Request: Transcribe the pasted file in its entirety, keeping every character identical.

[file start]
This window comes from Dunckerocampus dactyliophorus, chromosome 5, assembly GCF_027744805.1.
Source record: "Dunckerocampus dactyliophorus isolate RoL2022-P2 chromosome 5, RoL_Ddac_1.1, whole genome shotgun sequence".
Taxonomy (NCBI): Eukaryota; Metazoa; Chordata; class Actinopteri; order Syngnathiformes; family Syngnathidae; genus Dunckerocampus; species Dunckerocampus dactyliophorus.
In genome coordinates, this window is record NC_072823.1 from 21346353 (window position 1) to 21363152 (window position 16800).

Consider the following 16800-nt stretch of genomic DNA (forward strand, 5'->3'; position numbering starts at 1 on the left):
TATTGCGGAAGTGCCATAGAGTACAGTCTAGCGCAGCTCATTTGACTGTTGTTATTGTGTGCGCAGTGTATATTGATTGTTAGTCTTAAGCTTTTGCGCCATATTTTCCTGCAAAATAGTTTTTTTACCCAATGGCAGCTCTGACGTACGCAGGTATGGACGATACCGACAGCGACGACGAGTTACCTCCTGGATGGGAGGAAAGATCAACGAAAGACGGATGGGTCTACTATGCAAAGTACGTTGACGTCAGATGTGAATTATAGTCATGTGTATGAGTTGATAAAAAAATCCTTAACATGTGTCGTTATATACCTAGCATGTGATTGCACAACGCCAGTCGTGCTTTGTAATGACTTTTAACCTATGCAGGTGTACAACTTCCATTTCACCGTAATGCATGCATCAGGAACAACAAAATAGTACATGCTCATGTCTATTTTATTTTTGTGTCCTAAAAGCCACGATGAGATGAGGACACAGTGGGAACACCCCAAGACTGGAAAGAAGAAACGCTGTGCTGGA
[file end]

This window comes from Dunckerocampus dactyliophorus, chromosome 5, assembly GCF_027744805.1.
Source record: "Dunckerocampus dactyliophorus isolate RoL2022-P2 chromosome 5, RoL_Ddac_1.1, whole genome shotgun sequence".
Taxonomy (NCBI): Eukaryota; Metazoa; Chordata; class Actinopteri; order Syngnathiformes; family Syngnathidae; genus Dunckerocampus; species Dunckerocampus dactyliophorus.
In genome coordinates, this window is record NC_072823.1 from 21346353 (window position 1) to 21363152 (window position 16800).

Consider the following 16800-nt stretch of genomic DNA (forward strand, 5'->3'; position numbering starts at 1 on the left):
TATTGCGGAAGTGCCATAGAGTACAGTCTAGCGCAGCTCATTTGACTGTTGTTATTGTGTGCGCAGTGTATATTGATTGTTAGTCTTAAGCTTTTGCGCCATATTTTCCTGCAAAATAGTTTTTTTACCCAATGGCAGCTCTGACGTACGCAGGTATGGACGATACCGACAGCGACGACGAGTTACCTCCTGGATGGGAGGAAAGATCAACGAAAGACGGATGGGTCTACTATGCAAAGTACGTTGACGTCAGATGTGAATTATAGTCATGTGTATGAGTTGATAAAAAAATCCTTAACATGTGTCGTTATATACCTAGCATGTGATTGCACAACGCCAGTCGTGCTTTGTAATGACTTTTAACCTATGCAGGTGTACAACTTCCATTTCACCGTAATGCATGCATCAGGAACAACAAAATAGTACATGCTCATGTCTATTTTATTTTTGTGTCCTAAAAGCCACGATGAGATGAGGACACAGTGGGAACACCCCAAGACTGGAAAGAAGAAACGCTGTGCTGGA